Easy Star All-Stars reviewed
Amy Danbrowsky • Published 15 Nov 2012 09:30 1 Comment
Dub, one love, Michael Jackson and massive dreads were the themes for two sunny sets at Reading's Sub89 on Thursday, November 1.
London-based band The Skints' supporting set got the crowd warmed up in more ways than one, as music-lovers poured in from the bitter cold of the evening. They have performed with the likes of Less Than Jake, Gym Class Heroes and You Me At Six and they got the floor bouncing as the bass soared. The audience jammed that bit lower as Marcia Richard's vocals kicked in with a cover of Dawn Penn's You Don't Love Me (No No No) and they blissfully rocked through to closing track Culture Vulture.
There is no fuss with The Skints, their edgy, reggae-infused punk tracks met with total audience approval and they garnered much-deserved praise from the face of the All-Stars, vocalist and bassist Ras I Ray. I didn't want to open my review with any cliche reggae lines, but the authentic collective, Easy Star All-Stars, made it (almost) credible for crowds to experiment with their inner Rastafarian, which they did.
That said, it was an undeniably cool affair where boundaries were broken, personal space was invaded, and neighbours became friends - helped by a rendition of Beatles classic With A Little Help From My Friends, from the All-Stars' tribute album Lonely Hearts Dub Band.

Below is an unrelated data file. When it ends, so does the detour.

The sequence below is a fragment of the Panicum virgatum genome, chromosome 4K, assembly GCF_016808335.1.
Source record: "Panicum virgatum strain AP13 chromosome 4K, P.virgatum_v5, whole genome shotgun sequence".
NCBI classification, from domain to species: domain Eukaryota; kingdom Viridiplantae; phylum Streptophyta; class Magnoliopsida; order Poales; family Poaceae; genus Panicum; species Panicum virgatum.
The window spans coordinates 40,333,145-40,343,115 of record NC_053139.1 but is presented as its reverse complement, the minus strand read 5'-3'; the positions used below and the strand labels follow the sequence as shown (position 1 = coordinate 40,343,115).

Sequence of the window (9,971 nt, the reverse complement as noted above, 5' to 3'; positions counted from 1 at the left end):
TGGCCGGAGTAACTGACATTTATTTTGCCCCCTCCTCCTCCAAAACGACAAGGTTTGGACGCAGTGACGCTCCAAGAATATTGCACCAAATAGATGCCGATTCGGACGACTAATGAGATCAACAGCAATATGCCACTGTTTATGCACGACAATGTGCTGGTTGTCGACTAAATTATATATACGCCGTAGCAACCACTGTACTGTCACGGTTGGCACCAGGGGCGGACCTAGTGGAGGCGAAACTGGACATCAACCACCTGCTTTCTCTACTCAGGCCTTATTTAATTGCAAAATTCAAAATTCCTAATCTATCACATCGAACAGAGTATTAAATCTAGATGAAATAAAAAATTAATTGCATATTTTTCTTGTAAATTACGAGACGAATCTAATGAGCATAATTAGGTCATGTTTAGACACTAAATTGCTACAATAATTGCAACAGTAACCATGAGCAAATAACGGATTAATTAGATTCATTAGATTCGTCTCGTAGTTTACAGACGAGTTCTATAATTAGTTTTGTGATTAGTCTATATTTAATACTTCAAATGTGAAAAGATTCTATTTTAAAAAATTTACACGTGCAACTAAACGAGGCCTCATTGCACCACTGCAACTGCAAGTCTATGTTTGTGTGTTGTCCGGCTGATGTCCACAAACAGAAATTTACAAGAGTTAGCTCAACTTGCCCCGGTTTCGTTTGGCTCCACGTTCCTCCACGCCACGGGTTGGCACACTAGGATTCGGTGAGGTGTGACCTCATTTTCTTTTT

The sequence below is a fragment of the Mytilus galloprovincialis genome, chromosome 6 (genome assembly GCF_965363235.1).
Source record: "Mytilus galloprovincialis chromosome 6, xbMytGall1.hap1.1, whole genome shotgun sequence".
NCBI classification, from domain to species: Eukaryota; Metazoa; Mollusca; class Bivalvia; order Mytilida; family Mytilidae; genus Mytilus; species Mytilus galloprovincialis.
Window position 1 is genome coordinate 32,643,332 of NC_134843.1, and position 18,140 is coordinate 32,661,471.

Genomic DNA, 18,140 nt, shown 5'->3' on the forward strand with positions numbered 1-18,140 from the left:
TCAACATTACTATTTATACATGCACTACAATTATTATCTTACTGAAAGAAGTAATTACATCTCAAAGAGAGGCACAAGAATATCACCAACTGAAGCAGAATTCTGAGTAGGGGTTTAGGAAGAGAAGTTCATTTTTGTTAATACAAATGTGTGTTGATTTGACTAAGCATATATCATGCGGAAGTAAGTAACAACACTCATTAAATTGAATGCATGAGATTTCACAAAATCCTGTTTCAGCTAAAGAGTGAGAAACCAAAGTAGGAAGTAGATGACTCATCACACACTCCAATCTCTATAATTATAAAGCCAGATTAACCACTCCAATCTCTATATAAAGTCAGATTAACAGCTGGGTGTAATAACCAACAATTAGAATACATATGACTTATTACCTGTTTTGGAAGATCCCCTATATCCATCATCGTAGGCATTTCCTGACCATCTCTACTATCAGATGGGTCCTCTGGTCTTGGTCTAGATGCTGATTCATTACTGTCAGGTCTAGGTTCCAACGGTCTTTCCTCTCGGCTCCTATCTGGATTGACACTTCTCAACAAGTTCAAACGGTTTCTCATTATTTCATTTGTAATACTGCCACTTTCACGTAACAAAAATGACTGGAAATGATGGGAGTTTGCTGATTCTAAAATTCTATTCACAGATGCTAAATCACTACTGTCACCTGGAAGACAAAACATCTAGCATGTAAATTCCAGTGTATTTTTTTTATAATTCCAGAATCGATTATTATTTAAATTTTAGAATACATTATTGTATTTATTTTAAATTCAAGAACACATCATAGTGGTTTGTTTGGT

The touring group are famous for adding a Caribbean flavour to iconic albums under the watch of producer Michael Goldwasser, and the night's theme was Michael Jackson's Thriller, from the band's album Thrillah! But that didn't stop them dropping in fan-favourites, including Radiohead's Karma Police and Pink Floyd's Money. If I'm honest, while the covers of the king of pop's greatest tracks, including Thriller, Billie Jean and Human Nature, got a huge reaction, the biggest buzz of the evening came when the American super-group pulled their Karma Police cover out of the bag. Bob Marley's Redemption song, performed by the stunningly soulful Shelton Garner Jr, saw the largest singalong of the evening.
There was a fair bit of dad dancing among the smoother groovers, and some killer moves from a chap who had taken the Jackson spirit to a whole new level. He summed up the atmosphere for me - there was no holding back, just authentic beats and crowd-pleasing sounds.
Sadly Hurricane Sandy had unleashed her fury on the band's travel plans and the All-Stars were a few members down, but this took none of the shine off their incredibly uplifting two-hour set.
Ras I Ray embodied the true heart of the band. Smiling throughout, vibing beautifully with the others and addressing the crowd at every opportunity.
This article appeared in Bracknell News 01 Nov 12
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Nov 20, 10:46